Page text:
Duke of Edinburgh recovering after surgery

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The Duke of Edinburgh is “comfortable and in good spirits” after a successful hip replacement operation, Buckingham Palace has said.

Prince Philip is said to be “progressing satisfactorily at this early stage” after surgery at the King Edward VII’s Hospital in London.

He is expected to remain in the private hospital for several days.

The 96-year-old retired from royal duties last August, after decades spent supporting the Queen.

BBC royal correspondent Jonny Dymond said the duke was an “intensely private man” and even at the best of times, the palace would not provide a running commentary.

His condition came to light after his absence from the Easter service at Windsor was attributed to a hip problem.

He also did not attend two other recent events at Windsor Castle – the Royal Maundy Service at St George’s Chapel on 29 March, and a parade on 22 March to mark Prince Andrew’s appointment as Colonel of the Grenadier Guards.

The operation comes ahead of a busy time for the royal family, with the Duchess of Cambridge due to give birth to her third child this month, and the wedding of Prince Harry and Meghan Markle in May.

The Queen, who is at Windsor Castle for the traditional Easter Court, is being kept up-to-date on the duke’s condition.

Prince Philip: Incapacity will be a torment

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By BBC royal correspondent Jonny Dymond

When he first met the then-Princess Elizabeth, he is said to have showed off by leaping over the tennis court nets at Dartmouth Naval College.

His spin bowling was so good that the Australian cricketing legend Sir Don Bradman said he should play for England.

In the 1960s he was one of the top four polo players in Britain. When he gave up polo, he took up carriage driving.

And all the while he encouraged others to lead a sporting and active life, as president of the National Playing Fields Association, a patron of Outward Bound and through the establishment of the Duke of Edinburgh’s Award scheme.

Much of that activity has come to an end as age has taken its toll. The duke is 96. But in early March he was seen carriage driving at Windsor.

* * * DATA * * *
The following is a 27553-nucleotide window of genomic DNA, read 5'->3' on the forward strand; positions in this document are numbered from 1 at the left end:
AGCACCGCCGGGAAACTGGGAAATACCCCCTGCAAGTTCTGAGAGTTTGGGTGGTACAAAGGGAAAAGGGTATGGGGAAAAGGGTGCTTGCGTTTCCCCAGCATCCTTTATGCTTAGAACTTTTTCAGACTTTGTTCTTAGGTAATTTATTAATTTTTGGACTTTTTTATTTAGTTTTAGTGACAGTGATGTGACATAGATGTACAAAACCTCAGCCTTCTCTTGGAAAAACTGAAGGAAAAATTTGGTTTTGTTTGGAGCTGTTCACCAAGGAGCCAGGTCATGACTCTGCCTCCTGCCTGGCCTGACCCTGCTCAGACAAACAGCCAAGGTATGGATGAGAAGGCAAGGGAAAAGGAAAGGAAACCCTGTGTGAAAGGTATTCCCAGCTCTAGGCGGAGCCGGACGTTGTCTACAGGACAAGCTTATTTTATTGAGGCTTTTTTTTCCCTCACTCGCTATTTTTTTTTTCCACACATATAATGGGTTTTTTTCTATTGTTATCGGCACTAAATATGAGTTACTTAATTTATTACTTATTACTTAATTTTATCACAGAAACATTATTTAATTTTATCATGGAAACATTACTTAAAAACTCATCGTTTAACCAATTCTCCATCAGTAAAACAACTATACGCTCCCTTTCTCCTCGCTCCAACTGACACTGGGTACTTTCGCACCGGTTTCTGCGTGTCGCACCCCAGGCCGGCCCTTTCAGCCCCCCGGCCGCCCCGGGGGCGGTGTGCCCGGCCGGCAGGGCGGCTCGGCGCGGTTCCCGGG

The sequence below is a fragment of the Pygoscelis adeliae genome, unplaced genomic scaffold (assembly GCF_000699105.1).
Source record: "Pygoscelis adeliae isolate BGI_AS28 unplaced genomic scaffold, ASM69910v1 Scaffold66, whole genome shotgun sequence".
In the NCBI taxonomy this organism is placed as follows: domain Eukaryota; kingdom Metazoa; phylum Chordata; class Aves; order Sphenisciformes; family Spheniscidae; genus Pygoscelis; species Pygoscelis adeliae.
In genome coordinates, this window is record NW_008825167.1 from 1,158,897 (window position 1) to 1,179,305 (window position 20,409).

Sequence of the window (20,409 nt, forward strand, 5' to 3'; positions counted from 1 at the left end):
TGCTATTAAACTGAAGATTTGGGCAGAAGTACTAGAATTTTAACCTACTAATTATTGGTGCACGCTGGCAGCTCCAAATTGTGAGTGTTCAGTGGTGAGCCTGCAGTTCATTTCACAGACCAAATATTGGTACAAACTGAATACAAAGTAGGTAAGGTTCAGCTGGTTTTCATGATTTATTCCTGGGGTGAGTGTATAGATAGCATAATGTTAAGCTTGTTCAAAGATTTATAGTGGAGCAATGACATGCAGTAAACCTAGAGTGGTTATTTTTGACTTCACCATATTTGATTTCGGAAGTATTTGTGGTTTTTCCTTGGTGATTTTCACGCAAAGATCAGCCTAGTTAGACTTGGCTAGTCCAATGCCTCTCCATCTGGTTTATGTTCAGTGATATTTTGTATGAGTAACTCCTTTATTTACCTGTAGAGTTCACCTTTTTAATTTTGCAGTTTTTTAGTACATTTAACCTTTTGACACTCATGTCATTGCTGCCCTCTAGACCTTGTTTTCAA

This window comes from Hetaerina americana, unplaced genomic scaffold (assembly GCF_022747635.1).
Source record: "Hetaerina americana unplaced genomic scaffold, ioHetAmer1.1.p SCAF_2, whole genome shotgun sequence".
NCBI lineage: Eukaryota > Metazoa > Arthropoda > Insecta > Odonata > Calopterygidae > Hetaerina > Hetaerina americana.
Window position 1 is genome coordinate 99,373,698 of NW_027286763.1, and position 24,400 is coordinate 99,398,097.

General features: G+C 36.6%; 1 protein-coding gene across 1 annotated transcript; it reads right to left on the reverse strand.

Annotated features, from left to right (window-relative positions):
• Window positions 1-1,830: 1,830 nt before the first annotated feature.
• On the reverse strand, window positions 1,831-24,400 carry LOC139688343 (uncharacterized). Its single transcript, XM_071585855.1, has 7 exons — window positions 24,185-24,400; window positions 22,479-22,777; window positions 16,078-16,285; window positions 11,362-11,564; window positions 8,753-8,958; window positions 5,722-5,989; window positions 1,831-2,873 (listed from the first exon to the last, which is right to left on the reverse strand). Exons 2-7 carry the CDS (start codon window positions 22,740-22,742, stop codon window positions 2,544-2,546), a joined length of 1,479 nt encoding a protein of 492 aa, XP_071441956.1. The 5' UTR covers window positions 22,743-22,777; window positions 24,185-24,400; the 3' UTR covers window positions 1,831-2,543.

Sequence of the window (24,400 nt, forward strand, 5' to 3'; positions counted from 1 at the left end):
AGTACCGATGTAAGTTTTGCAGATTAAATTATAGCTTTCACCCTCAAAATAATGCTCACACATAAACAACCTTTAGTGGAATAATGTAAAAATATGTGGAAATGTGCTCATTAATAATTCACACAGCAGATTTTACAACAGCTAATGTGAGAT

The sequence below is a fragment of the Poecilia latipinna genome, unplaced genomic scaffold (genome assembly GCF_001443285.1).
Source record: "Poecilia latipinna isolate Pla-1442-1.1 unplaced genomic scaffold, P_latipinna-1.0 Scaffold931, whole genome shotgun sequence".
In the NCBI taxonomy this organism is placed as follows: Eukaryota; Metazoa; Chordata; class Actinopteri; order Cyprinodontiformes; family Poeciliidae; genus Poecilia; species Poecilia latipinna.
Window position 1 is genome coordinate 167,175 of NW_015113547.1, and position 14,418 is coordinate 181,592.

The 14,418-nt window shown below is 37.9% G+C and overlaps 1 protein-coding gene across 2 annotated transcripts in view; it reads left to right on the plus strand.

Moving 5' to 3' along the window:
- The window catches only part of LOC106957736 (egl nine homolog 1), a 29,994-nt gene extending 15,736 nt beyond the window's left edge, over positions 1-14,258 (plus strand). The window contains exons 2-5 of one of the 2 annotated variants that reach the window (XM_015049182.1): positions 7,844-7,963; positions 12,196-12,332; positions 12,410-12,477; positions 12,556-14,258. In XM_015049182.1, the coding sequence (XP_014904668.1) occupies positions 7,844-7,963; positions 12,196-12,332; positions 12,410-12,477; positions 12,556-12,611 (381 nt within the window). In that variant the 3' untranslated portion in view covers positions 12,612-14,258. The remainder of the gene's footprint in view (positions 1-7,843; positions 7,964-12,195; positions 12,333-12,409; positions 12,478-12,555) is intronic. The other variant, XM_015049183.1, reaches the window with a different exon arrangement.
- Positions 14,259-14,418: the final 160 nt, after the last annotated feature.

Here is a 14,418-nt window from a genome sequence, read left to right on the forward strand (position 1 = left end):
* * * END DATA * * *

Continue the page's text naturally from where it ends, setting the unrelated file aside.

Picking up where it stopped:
Incapacity will be a torment to a man so used to activity. His doctors will want him up and about as soon as possible after the operation, to kick-start the healing process. They will find it difficult to restrain him.

The duke announced his retirement in May 2017. A month later he was admitted to King Edward VII’s Hospital as “a precautionary measure” following an infection arising from a pre-existing condition.

His final solo engagement was on 2 August last year, when he reviewed a parade of Royal Marines outside Buckingham Palace in his capacity as Captain General of the corps.

He has since appeared several times at engagements alongside the Queen and was seen with other members of the royal family at the Christmas Day service at Sandringham.

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Image caption Prince Philip carried out his last solo engagement in August
Image copyright Reuters
Image caption But he has appeared in public with other royals since

King Edward VII’s Hospital, in Marylebone, was founded in 1899 and has treated other senior members of the royal family, including the Queen, the Prince of Wales and the Duke of Cambridge.

Prince Philip has spent much of his life in good health, but was treated for a blocked coronary artery in 2011 and a bladder infection a year later.

In June 2013 he spent 11 nights at the London Clinic, another private hospital in central London, where he underwent exploratory abdominal surgery.

In May 2014, he had a “minor procedure” on his right hand, with the treatment carried out inside Buckingham Palace.


By BBC health and science correspondent James Gallagher

A hip replacement completely rebuilds the hip joint.

The top of the thigh bone is removed and replaced with a metal stem that has a smooth ball on the end.

Part of the pelvis is also hollowed out and fitted with a socket for the ball to move in.

Recovery will depend on the individual patient but, in general, doctors get patients on their feet as quickly as possible and discharge them three to five days after the procedure.

There will be physiotherapy exercises to do at home and crutches are needed for about four to six weeks.

Patients tend to feel back to normal after about three months.

Most hip replacements are carried out on patients between the ages of 60 and 80 but overall fitness is a bigger factor than age in any decision to operate.

Figures for the UK, excluding Scotland, show 851 people over 90 had a hip replacement in 2016.

In the 1990s, the Queen Mother underwent two successful hip operations, aged 95 and 97.

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